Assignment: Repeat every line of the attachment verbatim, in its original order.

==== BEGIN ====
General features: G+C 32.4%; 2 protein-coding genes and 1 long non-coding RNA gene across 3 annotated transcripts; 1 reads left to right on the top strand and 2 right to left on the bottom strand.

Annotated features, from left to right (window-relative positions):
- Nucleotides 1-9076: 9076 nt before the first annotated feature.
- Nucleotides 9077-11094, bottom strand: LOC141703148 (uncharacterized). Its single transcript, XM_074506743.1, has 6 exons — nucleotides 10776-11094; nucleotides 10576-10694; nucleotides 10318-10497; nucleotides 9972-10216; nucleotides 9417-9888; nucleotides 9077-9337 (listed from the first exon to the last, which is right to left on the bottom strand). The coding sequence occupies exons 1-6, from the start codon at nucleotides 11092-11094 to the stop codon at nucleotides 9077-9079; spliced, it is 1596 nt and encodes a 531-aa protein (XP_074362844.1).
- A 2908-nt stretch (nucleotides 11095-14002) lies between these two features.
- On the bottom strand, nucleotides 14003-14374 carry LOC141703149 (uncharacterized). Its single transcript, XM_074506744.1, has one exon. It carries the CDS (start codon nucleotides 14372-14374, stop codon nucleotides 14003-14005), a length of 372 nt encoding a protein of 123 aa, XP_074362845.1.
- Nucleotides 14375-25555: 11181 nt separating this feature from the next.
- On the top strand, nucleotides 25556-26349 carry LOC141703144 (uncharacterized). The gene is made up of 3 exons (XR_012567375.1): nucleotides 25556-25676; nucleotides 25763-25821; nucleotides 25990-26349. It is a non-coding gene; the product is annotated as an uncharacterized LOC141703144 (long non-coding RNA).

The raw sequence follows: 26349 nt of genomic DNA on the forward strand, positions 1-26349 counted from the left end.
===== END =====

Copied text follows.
General features: G+C 32.4%; 2 protein-coding genes and 1 long non-coding RNA gene across 3 annotated transcripts; 1 reads left to right on the top strand and 2 right to left on the bottom strand.

Annotated features, from left to right (window-relative positions):
- Nucleotides 1-9076: 9076 nt before the first annotated feature.
- Nucleotides 9077-11094, bottom strand: LOC141703148 (uncharacterized). Its single transcript, XM_074506743.1, has 6 exons — nucleotides 10776-11094; nucleotides 10576-10694; nucleotides 10318-10497; nucleotides 9972-10216; nucleotides 9417-9888; nucleotides 9077-9337 (listed from the first exon to the last, which is right to left on the bottom strand). The coding sequence occupies exons 1-6, from the start codon at nucleotides 11092-11094 to the stop codon at nucleotides 9077-9079; spliced, it is 1596 nt and encodes a 531-aa protein (XP_074362844.1).
- A 2908-nt stretch (nucleotides 11095-14002) lies between these two features.
- On the bottom strand, nucleotides 14003-14374 carry LOC141703149 (uncharacterized). Its single transcript, XM_074506744.1, has one exon. It carries the CDS (start codon nucleotides 14372-14374, stop codon nucleotides 14003-14005), a length of 372 nt encoding a protein of 123 aa, XP_074362845.1.
- Nucleotides 14375-25555: 11181 nt separating this feature from the next.
- On the top strand, nucleotides 25556-26349 carry LOC141703144 (uncharacterized). The gene is made up of 3 exons (XR_012567375.1): nucleotides 25556-25676; nucleotides 25763-25821; nucleotides 25990-26349. It is a non-coding gene; the product is annotated as an uncharacterized LOC141703144 (long non-coding RNA).

The raw sequence follows: 26349 nt of genomic DNA on the forward strand, positions 1-26349 counted from the left end.